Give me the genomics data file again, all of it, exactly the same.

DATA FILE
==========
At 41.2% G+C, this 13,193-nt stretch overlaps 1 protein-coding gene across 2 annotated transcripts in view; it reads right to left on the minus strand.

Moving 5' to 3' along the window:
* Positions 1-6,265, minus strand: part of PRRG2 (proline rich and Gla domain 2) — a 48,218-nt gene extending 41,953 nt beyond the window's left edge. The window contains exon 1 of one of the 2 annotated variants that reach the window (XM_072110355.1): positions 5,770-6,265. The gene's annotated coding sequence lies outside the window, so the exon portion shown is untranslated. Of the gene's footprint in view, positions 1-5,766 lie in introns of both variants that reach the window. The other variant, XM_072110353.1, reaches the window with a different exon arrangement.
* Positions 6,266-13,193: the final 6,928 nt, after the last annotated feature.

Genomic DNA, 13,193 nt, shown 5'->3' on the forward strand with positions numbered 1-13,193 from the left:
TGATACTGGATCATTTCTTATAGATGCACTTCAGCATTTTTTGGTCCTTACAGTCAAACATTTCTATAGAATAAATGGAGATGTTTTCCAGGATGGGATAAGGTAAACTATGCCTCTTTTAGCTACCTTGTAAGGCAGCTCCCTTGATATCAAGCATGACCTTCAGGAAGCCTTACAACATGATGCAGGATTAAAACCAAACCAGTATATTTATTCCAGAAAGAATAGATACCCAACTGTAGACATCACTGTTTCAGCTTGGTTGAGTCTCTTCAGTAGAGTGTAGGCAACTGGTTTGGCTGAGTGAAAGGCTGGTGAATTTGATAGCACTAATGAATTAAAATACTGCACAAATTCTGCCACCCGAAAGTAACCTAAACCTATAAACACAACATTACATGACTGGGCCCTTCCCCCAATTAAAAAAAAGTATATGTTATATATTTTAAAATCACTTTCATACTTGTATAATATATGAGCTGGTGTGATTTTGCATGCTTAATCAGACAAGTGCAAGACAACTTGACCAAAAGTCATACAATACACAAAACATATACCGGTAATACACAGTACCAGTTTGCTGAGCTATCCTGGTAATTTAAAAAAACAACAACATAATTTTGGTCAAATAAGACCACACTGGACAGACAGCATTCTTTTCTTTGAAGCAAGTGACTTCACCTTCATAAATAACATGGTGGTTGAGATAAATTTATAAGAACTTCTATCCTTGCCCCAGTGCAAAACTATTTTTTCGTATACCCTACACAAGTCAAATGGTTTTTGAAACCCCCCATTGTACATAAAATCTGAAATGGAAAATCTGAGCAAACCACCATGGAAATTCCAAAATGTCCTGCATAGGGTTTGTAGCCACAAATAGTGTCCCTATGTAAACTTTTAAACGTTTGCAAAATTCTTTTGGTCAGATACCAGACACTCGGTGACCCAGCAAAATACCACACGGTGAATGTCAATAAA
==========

At 41.2% G+C, this 13,193-nt stretch overlaps 1 protein-coding gene across 2 annotated transcripts in view; it reads right to left on the minus strand.

Moving 5' to 3' along the window:
* Positions 1-6,265, minus strand: part of PRRG2 (proline rich and Gla domain 2) — a 48,218-nt gene extending 41,953 nt beyond the window's left edge. The window contains exon 1 of one of the 2 annotated variants that reach the window (XM_072110355.1): positions 5,770-6,265. The gene's annotated coding sequence lies outside the window, so the exon portion shown is untranslated. Of the gene's footprint in view, positions 1-5,766 lie in introns of both variants that reach the window. The other variant, XM_072110353.1, reaches the window with a different exon arrangement.
* Positions 6,266-13,193: the final 6,928 nt, after the last annotated feature.

Genomic DNA, 13,193 nt, shown 5'->3' on the forward strand with positions numbered 1-13,193 from the left:
TGATACTGGATCATTTCTTATAGATGCACTTCAGCATTTTTTGGTCCTTACAGTCAAACATTTCTATAGAATAAATGGAGATGTTTTCCAGGATGGGATAAGGTAAACTATGCCTCTTTTAGCTACCTTGTAAGGCAGCTCCCTTGATATCAAGCATGACCTTCAGGAAGCCTTACAACATGATGCAGGATTAAAACCAAACCAGTATATTTATTCCAGAAAGAATAGATACCCAACTGTAGACATCACTGTTTCAGCTTGGTTGAGTCTCTTCAGTAGAGTGTAGGCAACTGGTTTGGCTGAGTGAAAGGCTGGTGAATTTGATAGCACTAATGAATTAAAATACTGCACAAATTCTGCCACCCGAAAGTAACCTAAACCTATAAACACAACATTACATGACTGGGCCCTTCCCCCAATTAAAAAAAAGTATATGTTATATATTTTAAAATCACTTTCATACTTGTATAATATATGAGCTGGTGTGATTTTGCATGCTTAATCAGACAAGTGCAAGACAACTTGACCAAAAGTCATACAATACACAAAACATATACCGGTAATACACAGTACCAGTTTGCTGAGCTATCCTGGTAATTTAAAAAAACAACAACATAATTTTGGTCAAATAAGACCACACTGGACAGACAGCATTCTTTTCTTTGAAGCAAGTGACTTCACCTTCATAAATAACATGGTGGTTGAGATAAATTTATAAGAACTTCTATCCTTGCCCCAGTGCAAAACTATTTTTTCGTATACCCTACACAAGTCAAATGGTTTTTGAAACCCCCCATTGTACATAAAATCTGAAATGGAAAATCTGAGCAAACCACCATGGAAATTCCAAAATGTCCTGCATAGGGTTTGTAGCCACAAATAGTGTCCCTATGTAAACTTTTAAACGTTTGCAAAATTCTTTTGGTCAGATACCAGACACTCGGTGACCCAGCAAAATACCACACGGTGAATGTCAATAAA